Given the growing might of China’s military, some experts expect Beijing to become more amenable to military interventions in the future. Oxford’s Mitter also points to a growing “grey zone” of Chinese private security enterprises that can be used to protect Chinese interests “without any formal government intervention.”


China has now published a new white paper that is somewhat reminiscent of the programmatic article by then US presidential advisor and publisher Henry Luce (who hyped Madame Tschiang Kaitschek in the US at the time) “The American Century” from 1941, in which he described the USA as the Samaritan of the world, but also made it clear with one sentence: “We have to make the world safe not for democracy, but for America.” That actually says it all, it’s not cynical either, but it should be considered as what one sees as “national interests” in real politics. This is exactly how one could describe the Chinese version of the CCP China’s recently published white paper „A Global Community of a shared future“, where the Chinese claim to leadership is hypocritically packaged and paraphrased in Samaritan phrases for a large global community – to paraphrase Carl Schmitt: „Who says humanity is lying.“ But perhaps Baerbock should take a look at „The American Century“ if she even knows it or take Kissinger’s paradigm „States have no friends, only interests“ to heart, even if she is allowed to speak to „Tony“ Blinken with his first name. The Chinese version, in any case, is reminiscent of the traditional Chinese idea of Datong, the Great Community with the Middle Kingdom as the center of the universe and the world and a Sinocentric tribute system for foreign barbarians:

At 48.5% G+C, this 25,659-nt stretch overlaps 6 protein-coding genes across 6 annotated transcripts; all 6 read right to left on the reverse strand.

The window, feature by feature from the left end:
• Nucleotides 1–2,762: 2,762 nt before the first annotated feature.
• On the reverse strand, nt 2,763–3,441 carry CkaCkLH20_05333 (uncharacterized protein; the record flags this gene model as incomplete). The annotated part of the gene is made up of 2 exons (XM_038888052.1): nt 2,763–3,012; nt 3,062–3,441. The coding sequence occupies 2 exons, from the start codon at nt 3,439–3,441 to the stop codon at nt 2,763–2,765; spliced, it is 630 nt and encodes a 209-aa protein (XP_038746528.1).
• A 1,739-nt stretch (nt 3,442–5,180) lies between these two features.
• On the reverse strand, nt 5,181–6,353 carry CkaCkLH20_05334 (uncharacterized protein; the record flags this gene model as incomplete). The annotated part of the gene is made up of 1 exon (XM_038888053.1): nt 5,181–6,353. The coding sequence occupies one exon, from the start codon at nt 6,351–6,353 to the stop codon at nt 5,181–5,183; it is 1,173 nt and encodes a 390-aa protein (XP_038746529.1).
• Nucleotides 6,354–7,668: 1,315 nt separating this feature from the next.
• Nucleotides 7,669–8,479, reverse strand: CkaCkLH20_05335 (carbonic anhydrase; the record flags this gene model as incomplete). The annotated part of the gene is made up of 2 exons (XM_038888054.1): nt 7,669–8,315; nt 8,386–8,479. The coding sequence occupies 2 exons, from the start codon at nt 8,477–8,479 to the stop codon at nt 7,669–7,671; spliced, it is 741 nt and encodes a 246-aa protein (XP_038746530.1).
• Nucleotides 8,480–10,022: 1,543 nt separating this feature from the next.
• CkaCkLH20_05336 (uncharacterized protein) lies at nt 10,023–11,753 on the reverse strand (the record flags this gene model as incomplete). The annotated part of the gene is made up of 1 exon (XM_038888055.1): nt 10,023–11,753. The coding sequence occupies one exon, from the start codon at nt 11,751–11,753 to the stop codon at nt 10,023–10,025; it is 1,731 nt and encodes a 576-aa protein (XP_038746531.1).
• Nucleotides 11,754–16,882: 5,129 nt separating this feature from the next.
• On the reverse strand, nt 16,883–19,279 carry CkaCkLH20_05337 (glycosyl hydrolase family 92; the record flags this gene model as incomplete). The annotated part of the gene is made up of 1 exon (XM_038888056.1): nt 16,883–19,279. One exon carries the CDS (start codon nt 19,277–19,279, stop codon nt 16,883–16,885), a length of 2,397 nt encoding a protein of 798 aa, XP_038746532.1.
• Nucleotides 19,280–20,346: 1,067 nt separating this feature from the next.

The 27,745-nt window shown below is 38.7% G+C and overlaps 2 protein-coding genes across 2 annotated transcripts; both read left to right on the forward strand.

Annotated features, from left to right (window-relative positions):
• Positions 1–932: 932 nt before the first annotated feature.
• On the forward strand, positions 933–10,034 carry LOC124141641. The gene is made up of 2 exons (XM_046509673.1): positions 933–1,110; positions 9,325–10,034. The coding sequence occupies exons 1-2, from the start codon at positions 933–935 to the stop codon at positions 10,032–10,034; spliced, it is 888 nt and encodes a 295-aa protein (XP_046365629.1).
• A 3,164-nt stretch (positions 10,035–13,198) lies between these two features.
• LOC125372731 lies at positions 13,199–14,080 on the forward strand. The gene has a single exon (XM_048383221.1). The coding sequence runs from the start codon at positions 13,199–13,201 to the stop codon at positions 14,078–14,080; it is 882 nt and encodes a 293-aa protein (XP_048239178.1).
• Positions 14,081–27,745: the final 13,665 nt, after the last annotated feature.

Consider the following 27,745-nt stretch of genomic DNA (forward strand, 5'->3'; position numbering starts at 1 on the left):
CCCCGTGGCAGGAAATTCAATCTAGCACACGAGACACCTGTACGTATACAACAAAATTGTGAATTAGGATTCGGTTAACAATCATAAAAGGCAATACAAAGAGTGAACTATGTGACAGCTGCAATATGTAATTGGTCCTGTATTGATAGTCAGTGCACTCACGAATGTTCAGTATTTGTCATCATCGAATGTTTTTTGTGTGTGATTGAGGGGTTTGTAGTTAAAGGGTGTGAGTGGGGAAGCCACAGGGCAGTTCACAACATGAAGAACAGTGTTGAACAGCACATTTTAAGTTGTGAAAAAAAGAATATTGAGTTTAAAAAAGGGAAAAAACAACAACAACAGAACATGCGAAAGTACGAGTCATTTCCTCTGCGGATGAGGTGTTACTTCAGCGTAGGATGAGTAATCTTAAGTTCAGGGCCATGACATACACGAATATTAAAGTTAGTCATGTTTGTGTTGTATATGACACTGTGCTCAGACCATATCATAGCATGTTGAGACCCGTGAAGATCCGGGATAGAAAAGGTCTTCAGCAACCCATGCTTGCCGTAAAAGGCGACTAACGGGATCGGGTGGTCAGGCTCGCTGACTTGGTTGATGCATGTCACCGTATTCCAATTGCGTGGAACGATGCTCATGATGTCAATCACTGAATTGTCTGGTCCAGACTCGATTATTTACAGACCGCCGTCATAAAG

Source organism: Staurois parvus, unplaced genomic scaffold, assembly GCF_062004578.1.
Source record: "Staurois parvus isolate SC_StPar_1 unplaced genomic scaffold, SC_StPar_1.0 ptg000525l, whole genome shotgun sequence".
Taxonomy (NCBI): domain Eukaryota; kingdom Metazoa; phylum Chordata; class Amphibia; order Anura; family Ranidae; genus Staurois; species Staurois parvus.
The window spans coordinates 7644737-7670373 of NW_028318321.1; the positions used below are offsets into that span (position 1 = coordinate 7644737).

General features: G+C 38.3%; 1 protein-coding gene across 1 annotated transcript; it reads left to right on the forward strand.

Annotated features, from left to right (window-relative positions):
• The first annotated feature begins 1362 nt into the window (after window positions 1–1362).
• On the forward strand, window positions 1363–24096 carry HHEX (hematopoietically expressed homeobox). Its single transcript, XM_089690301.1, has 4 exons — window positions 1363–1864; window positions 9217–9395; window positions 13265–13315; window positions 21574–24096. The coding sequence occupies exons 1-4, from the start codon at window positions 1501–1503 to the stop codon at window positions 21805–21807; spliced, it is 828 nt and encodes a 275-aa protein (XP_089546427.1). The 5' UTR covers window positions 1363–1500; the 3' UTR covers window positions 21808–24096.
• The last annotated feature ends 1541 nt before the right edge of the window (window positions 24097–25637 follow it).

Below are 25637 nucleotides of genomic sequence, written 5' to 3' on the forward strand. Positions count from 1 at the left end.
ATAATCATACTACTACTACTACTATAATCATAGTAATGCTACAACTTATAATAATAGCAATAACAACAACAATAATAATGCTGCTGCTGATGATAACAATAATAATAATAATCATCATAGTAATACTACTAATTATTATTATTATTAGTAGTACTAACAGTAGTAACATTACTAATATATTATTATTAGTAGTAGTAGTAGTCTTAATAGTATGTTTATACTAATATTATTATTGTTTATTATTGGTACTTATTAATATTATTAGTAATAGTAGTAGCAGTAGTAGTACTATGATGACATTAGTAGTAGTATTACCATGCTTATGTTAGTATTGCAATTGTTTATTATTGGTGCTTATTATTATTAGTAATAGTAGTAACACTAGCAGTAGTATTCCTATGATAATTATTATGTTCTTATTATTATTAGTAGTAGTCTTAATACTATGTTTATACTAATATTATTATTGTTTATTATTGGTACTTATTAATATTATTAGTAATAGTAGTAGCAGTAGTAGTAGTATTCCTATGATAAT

“China releases a white paper on its proposals and actions on building a global community of shared future

By GT staff reporters Published: Sep 26, 2023 10:01 AM

Photo: Li Xuanmin/GT

Photo: Li Xuanmin/GT

The Chinese government released a white paper on Tuesday to introduce the theoretical base, practice and development of a global community of shared future, as by presenting China’s vision of the course of human development, it counters the hegemonic thinking of certain countries that seek supremacy.